Wednesday, June 23, 2021

1986 Sportflics Decade Greats Joe DiMaggio


The player: Very few ballplayers were revered the way Joe DiMaggio was. Idolized by millions of fans, even the greatest ballplayers of his age called him the greatest. Stan Musial said "There was never a day when I was as good as Joe DiMaggio at his best. Joe was the best, the very best I ever saw.” Ted Williams said  “I have always felt I was a better hitter than Joe, but I have to say that he was the greatest baseball player of our time. He could do it all.” An outstanding fielder and baserunner, DiMaggio lost his age 28-30 seasons due to the war, and played in a home stadium ill-suited to his righthanded swing, but still put up fantastic career hitting numbers - .325 average, 361 HR (fifth all-time when he retired) and 1,537 RBI. He played in 10 World Series, on the winning team nine times, and hit .271 with 8 HR and 30 RBI in 51 games against the NL pennant winners. (In the celebration at City Hall after the 1996 World Series, DiMaggio made a speech where he singled out rookie star Derek Jeter and said something like "When you win nine World Series . . ." I thought right then and there he was jinxing Jeter, and I was right - Jeter only won five.) Of course, the accomplishment that he is best known for was his 56 game hitting streak in 1941. When the streak got into the 20s and then the 30s, he started getting national attention, with radio broadcasts interrupting their programming to give updates. When he broke George Sisler's record of 41 straight games in Washington, the crowd gave the visiting Yankee a three minute standing ovation. DiMaggio hit .374 during the streak, but most importantly, the Yankees won 41 of the 56 games, moving from fourth place, five and a half games out, to first place, seven games ahead of Cleveland.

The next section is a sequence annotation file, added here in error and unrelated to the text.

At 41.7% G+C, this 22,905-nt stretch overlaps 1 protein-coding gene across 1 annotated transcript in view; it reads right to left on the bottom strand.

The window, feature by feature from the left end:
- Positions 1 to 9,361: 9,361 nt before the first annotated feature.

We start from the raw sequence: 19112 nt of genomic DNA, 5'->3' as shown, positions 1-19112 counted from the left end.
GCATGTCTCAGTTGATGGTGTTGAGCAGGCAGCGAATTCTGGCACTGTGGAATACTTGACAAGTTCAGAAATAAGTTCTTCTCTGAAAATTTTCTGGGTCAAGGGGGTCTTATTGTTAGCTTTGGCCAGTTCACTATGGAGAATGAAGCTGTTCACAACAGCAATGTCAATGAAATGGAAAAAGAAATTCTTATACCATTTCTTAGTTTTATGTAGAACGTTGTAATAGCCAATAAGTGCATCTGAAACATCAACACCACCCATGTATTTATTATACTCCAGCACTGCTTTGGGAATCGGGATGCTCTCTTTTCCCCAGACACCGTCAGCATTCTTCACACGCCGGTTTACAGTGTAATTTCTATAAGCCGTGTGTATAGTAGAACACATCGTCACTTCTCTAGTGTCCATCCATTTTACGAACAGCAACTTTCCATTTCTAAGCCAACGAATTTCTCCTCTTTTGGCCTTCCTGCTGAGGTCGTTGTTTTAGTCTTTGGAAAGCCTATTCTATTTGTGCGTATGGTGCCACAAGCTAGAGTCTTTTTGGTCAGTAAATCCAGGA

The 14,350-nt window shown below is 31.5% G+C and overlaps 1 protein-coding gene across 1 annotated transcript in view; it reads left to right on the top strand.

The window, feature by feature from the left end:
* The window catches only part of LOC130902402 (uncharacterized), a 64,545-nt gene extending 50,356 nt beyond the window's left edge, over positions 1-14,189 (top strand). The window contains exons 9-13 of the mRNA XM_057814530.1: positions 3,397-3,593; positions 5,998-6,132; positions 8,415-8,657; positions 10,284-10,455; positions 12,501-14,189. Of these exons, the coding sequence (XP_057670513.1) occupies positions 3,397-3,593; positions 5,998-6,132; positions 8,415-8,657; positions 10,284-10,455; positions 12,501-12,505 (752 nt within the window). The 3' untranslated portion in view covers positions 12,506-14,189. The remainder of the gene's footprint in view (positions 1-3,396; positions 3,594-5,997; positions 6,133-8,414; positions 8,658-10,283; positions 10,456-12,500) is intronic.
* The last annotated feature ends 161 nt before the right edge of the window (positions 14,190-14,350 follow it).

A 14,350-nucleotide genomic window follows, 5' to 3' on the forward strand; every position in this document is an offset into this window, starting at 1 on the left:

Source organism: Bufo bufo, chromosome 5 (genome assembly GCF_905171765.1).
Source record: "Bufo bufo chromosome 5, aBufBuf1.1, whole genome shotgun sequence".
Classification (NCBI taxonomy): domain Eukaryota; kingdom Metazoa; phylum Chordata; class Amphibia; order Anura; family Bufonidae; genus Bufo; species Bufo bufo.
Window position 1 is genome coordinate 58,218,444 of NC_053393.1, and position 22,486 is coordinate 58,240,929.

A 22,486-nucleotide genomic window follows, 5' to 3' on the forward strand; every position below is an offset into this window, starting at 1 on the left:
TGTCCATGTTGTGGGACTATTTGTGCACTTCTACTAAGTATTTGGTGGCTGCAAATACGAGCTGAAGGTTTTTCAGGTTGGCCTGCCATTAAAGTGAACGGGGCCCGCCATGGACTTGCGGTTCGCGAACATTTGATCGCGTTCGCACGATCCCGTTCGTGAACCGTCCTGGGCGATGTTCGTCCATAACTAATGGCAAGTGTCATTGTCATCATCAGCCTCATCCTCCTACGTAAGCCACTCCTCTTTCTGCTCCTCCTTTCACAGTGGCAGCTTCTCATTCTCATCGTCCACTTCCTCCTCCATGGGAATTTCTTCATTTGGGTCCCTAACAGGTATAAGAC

The man: DiMaggio was known more for his grace and presence rather than friendliness or warmth. However, he was beloved by millions of fans, and his fame went well beyond the baseball field. The son of immigrants, he was one of the first Italian-American celebrities, and his distant persona was likely in part a way to combat some of the prevalent stereotypes of the time. DiMaggio served in the Army Air Forces in World War II as a physical education instructor (he requested a combat assignment but was turned down). During the War he and his first wife, actress Dorothy Arnold, divorced. In January of 1954 he married actress Marilyn Monroe, one of the most famous celebrity marriages of all time. The marriage lasted just nine months, with Monroe filing for divorce in October. The couple was supposedly on the verge of reuniting when Monroe died, presumably by suicide, in 1962. DiMaggio never remarried but was linked to numerous blond actresses over the next few decades, from Lee Meriwether to Morgan Fairchild. Later in life DiMaggio was best known as a spokesman for Mr. Coffee and Bowery Bank. In the 1990s he raised over $4 million for a children's hospital in Florida that now bears his name. After his death, Manhattan's West Side Highway was renamed the Joe DiMaggio Highway, though most people still use the former name. Few baseball players penetrated popular culture the way DiMaggio has; Wikipedia lists 52 examples of DiMaggio in art, comic books, literature, music, movies, theater and TV, ranging from Hemingway's Old Man and the Sea to Simon and Garfunkel's "Mrs. Robinson" ("Where have you gone, Joe DiMaggio? A nation turns it's lonely eyes to you.")

My collection: I do not have any playing-days cards of DiMaggio. His last card as an active player was 1952 Berk Ross.

1 comment:

  1. I had never either of those quotes from Musial and Williams. That certainly is some high praise! Fun fact: Joe's streak ended on my birthday (though that was a few years before I was born).